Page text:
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Programs to Promote Drug Development for Rare Diseases

Until the early 1980s, developing therapeutics to treat rare diseases was most often a money-losing endeavor due to high cost of development and small patient populations that these products would serve. Most drug companies opted to focus on other therapeutic areas, leaving many rare disease populations critically underserved.

In order to incentivize product development for rare diseases, the United States Congress introduced the Orphan Drug Act of 1983, which is codified in 21 CFR 316 of the Code of Federal Regulations. This legislation, together with other programs aimed at expediting product development and review, and incentives specifically for rare pediatric diseases (e.g., the Rare Pediatric Disease Priority Review Voucher Program; codified in 21 USC 360ff), breathed new life into rare disease product development.

Qualifying Criteria

One critical requirement that both orphan designation and the priority review voucher have in common is that the indication must be for a rare disease. According to Section 526 of the Federal Food, Drug, and Cosmetic Act (21 USC 360bb), a rare disease or condition is 1) one that affects fewer than 200,000 persons in the United States, or 2) one that affects more than 200,000 persons in the United States and for which there is no reasonable expectation that the cost of drug development and making the drug available in the United States will be recovered from sales of the drug.

In addition to requiring a rare disease indication, the priority review voucher program also requires that the disease be a serious or life-threatening disease in which the serious or life-threatening manifestations primarily affect individuals aged from birth to 18 years. Additional restrictions are highlighted in Section 529(a)(4) of the FD&C Act (21 USC 360ff).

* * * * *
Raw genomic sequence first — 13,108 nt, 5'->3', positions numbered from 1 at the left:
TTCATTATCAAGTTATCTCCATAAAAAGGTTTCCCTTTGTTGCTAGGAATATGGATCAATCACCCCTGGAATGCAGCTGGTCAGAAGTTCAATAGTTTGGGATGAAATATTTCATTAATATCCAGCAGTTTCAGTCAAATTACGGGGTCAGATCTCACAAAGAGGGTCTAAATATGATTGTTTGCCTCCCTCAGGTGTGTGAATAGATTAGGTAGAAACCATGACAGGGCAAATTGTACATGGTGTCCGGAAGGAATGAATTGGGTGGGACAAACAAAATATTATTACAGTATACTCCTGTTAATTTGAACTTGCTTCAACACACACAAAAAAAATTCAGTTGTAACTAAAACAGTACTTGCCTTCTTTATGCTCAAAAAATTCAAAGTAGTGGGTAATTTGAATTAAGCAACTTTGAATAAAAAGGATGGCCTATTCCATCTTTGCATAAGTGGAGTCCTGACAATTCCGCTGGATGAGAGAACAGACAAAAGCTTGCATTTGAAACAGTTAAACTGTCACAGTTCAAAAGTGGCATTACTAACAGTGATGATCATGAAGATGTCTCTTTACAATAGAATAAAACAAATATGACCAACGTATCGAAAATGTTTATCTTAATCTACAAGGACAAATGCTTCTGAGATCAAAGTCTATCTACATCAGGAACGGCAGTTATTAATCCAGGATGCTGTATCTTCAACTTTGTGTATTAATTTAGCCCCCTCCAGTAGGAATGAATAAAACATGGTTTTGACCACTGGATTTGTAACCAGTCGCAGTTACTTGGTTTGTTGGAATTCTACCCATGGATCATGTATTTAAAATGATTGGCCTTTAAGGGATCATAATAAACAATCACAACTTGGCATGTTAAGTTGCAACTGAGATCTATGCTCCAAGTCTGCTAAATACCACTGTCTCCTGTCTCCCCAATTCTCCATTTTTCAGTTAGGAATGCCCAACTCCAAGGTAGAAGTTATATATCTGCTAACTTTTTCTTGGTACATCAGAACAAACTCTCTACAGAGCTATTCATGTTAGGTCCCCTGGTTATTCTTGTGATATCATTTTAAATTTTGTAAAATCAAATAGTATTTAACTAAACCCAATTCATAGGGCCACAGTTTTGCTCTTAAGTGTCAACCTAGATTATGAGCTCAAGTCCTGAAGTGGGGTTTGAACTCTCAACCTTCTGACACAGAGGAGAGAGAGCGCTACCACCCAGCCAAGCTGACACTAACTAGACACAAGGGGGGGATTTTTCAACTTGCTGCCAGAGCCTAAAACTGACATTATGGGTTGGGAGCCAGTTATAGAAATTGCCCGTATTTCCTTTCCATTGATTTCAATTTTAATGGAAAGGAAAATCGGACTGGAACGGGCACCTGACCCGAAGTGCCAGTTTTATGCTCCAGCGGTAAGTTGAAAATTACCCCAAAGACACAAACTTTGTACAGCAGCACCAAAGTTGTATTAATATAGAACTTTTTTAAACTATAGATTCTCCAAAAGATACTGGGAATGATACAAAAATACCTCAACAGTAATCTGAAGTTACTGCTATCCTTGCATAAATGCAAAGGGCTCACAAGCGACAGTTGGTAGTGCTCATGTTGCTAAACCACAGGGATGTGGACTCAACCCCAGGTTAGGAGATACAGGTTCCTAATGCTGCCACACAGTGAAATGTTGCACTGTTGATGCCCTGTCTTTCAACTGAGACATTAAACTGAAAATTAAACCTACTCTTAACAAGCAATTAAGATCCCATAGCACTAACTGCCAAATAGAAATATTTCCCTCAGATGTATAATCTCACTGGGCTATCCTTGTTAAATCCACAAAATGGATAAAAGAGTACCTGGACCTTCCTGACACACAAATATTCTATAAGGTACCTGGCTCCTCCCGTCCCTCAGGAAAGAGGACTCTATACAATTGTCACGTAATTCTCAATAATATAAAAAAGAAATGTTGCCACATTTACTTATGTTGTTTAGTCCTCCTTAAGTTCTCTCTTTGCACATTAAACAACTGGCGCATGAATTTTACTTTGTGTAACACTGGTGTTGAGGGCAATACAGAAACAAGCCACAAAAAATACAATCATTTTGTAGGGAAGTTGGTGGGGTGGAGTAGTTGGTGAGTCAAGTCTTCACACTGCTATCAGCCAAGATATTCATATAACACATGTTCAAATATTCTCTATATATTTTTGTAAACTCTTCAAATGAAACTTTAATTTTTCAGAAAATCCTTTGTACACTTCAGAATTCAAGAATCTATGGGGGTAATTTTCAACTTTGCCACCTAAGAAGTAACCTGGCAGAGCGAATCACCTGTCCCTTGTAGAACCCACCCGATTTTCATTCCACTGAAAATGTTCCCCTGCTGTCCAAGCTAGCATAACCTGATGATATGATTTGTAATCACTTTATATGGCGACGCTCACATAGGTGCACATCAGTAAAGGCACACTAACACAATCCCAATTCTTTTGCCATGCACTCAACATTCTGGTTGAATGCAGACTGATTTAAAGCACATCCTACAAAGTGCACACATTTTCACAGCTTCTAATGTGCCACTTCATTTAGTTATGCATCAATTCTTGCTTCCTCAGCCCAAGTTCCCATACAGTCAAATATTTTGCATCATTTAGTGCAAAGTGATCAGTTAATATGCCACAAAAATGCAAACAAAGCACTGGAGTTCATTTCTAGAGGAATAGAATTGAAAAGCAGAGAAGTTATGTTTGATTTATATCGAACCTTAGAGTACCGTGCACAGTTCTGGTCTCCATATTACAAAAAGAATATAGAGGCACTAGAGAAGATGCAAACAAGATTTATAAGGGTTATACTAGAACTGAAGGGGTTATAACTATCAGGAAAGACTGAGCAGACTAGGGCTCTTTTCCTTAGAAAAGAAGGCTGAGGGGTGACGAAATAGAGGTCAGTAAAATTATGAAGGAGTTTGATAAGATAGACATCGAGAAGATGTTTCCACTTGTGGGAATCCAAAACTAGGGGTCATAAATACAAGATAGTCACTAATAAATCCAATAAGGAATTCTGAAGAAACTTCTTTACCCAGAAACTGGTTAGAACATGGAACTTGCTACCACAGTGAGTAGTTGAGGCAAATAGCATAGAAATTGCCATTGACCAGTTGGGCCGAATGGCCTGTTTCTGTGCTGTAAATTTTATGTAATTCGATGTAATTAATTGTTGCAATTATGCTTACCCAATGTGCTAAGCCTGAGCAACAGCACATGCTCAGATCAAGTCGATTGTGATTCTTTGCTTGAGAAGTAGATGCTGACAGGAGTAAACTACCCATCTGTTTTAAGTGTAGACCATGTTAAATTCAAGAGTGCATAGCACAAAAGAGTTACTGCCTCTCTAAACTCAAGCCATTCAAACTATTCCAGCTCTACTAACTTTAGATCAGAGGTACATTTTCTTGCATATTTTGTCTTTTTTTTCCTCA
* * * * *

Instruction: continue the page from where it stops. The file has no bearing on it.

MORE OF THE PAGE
Requesting Designation

Orphan Designation: Orphan designation may be requested for a previously unapproved drug, for a new use for an already marketed drug, or for a drug that is otherwise the same as an approved drug if the sponsor can present a plausible argument that the subsequent drug may be clinically superior to the approved drug. Importantly, for a previously approved drug, designation may only be requested for a currently unapproved use. The request for designation may be made at any time prior to submission of a marketing application for the orphan indication. Information and documentation that must be provided with the designation request and the procedure for submitting the request for designation are provided in 21 CFR 316.

Priority Review Voucher: Unlike orphan designation, to receive the priority review voucher the drug cannot contain an active ingredient that has been previously approved and the sponsor cannot seek approval for the adult indication in the original rare pediatric disease product application. Sponsors may request that a new drug be designated as a drug intended to treat a rare pediatric disease and that the corresponding application be designated as a rare pediatric disease product application. Requests should be made at the same time as requests for orphan designation or fast track designation, although this is not necessary to receive a voucher. More details about designation of a product under the voucher program are provided in 21 USC 360ff.